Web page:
Yesterday, the verdict came back in the George Floyd shooting.  The officer was found guilty on all counts.  The news media is bubbling over with more interviews regarding the shooting of the 13-year-old ganger here in Chicago.  Politicians are climbing over each other to get their share of the limelight.

I went to bed saddened by all of this.

This morning I woke to more of the same media onslaught.  Only now rather than saddened I am angry, no, I am enraged.  From the top, down, we as a group are being demonized.  The president of the country took the opportunity to condemn the nation’s police officers.  So did his vice president.

Elected representatives from the U.S. House of Representatives actively crossed state lines to encourage and incite violence if the verdict didn’t come in guilty.   I have no idea why Federal agencies are not looking to prosecute Rep. Maxine Waters for her attempts to ensure violence.

It seems to me that she violated federal laws concerning incitement to riot (



Simply put, it is the feeling of betrayal by all those who we actively work to safeguard.  I feel betrayed by all those who have allowed themselves to be brainwashed by media and politicians.

Rather than take an open-minded look at what is going on they choose to blindly listen to Hollywood celebrities and anyone else looking to get their face in front of a camera.

These are the same people whose only experience with law enforcement is when they get pulled over for a traffic violation or have their garage broken into.  After all, doesn’t the officer have anything better to do?

Why are the police not processing the broken door on their garage like when it happens on TV?   Don’t those police realize the four-year-old lawn mower and mountain bike are gone?

These are the same people, many who are family, who make broad sweeping insults about police even though their only negative exposure is with what they see on TV.  When confronted by this, they comment that even though they think that way about all police, they don’t feel that way about you or your father or your uncles, or all your in-laws on the job.

Rather than apologize for the insult, they try to justify their statement.

Yeah, I feel betrayed by people like that.

I feel betrayed by the people who have blindly followed the media without a second thought.  It’s clear when you tell someone you are (or were) the police and their response is “Oh,” and cringe like they should double glove and step back from you.

I feel betrayed by college kids who throw out big words like systemic racism and entitlement while attending an expensive school on Daddy’s dime or a minority scholarship.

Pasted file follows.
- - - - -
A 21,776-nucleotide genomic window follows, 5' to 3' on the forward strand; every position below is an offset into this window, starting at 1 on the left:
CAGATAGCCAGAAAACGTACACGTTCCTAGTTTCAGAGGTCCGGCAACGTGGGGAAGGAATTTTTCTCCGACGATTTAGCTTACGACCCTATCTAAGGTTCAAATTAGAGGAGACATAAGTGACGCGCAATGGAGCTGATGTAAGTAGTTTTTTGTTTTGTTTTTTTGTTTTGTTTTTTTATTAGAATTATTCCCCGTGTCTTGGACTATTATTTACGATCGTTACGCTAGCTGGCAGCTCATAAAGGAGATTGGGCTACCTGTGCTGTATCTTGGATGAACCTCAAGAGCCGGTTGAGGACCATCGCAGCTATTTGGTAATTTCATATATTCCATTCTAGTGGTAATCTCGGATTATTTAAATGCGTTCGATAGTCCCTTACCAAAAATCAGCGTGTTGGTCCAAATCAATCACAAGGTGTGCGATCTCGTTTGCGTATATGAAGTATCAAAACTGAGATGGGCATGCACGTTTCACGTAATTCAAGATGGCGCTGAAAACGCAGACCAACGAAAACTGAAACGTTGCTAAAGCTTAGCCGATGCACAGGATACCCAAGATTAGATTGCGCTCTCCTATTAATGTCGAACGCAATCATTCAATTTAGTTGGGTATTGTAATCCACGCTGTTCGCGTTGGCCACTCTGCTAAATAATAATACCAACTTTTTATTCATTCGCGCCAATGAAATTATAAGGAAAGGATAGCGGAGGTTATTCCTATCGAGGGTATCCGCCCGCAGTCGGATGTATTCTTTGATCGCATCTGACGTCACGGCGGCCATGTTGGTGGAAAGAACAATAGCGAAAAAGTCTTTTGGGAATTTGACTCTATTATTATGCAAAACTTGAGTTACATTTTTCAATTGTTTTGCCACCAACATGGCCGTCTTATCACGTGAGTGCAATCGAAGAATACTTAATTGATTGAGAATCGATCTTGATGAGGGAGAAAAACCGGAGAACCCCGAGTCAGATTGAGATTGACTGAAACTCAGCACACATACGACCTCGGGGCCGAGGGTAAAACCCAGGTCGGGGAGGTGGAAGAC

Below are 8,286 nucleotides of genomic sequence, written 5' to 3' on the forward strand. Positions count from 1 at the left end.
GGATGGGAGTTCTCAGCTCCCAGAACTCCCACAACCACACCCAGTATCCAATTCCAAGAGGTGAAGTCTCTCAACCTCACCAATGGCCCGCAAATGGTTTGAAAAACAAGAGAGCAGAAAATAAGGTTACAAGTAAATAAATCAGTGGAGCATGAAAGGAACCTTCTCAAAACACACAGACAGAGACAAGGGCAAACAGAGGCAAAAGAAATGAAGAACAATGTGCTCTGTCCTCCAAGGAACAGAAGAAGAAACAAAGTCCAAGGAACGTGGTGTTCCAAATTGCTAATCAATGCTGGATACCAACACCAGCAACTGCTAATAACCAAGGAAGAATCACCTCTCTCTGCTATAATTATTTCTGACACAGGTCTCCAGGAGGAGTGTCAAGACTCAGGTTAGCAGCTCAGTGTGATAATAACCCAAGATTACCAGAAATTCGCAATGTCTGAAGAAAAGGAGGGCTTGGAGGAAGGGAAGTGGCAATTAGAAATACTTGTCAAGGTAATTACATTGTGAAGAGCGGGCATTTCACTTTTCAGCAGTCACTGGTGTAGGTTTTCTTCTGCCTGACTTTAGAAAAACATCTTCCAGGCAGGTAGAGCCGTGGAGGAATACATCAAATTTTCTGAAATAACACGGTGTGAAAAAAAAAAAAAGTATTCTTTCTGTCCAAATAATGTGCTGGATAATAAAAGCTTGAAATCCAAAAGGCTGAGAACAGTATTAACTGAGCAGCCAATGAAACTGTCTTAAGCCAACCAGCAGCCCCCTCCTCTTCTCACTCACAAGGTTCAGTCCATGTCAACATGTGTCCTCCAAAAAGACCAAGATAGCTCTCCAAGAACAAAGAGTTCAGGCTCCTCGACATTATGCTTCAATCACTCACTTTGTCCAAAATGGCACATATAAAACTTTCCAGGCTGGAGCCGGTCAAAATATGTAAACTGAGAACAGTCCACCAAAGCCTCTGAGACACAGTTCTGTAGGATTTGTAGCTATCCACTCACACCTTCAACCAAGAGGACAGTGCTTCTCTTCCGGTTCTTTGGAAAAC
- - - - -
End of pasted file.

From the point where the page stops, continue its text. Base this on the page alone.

I went to work each day, willing to do whatever it took to protect the citizens in my community.

  • That meant standing outside in the bitter cold or sweltering heatwaves to direct traffic when the power went out.
  • That meant running into the corner store to get diapers for the little kid down the block whose mother just got taken in for stabbing her husband.
  • Oh, and I got to babysit that kid for several hours until a family member decided to do the right thing and care for the kid.
  • I got to wash the sick out of my uniform after trying to keep the drunken college kid in the gutter from drowning in his vomit.

I feel betrayed by those who brush this off with a condescending attitude saying, “That’s what you get paid to do.”

These same people are quick to use their online Facebook degree to determine that the video of a police shooting is justified or not.  In thirty years, I have been fortunate that I have never shot anyone.  I don’t have to live with that, but I was ready many times.

I have had my sights on people with my finger ready to squeeze the trigger.  Not to end a life but rather to ensure no one else might be killed.  What made me stop and not shoot?  Either I didn’t have a good shot or there were people behind the offender or there was something else.

Each and every time was different, and each time was decided in a fraction of a second.  I am betrayed by those who feel they know more than I do about the situation with no experience and then condemn my actions.

It’s easy to play Monday morning quarterback when you have no skin in the game.

Now here in Chicago, they are talking about eliminating foot chases.  Anyone who knows me, knows that I personally eliminated them decades ago.  These civilians continue to talk about defunding the police which means less training and recruitment.

As a citizen, I feel betrayed by our elected representatives on the city, state, and federal levels who cave-in to this idiocy.  These officials are ensuring that our homes are not protected and our families are left in danger.



Enough of my ranting.  I am mad and I am sure you are too.  My hat is off to you who still get up each day and go to work serving and protecting.

Don’t forget to protect yourself.  No one else will.

There are still some good people out there who don’t believe the propaganda.  Sadly, I am sure that eventually, the pendulum will swing back the other way.  I’m afraid that won’t be until many good lives have been ruined.

I spent eight years working in Chicago’s 15th district on the west side.  It was as notorious then as it is now.  We had some good bosses and one always ended roll call with a saying I later took for myself:  “Ladies and gentlemen, run low and zig zag.”

Stay safe. Robert Weisskopf (Lt. CPD ret.)


 “Above all, it’s about going home at the end of the shift … “

We couldn’t agree more.


Robert enjoys hearing from his readers – EMAIL

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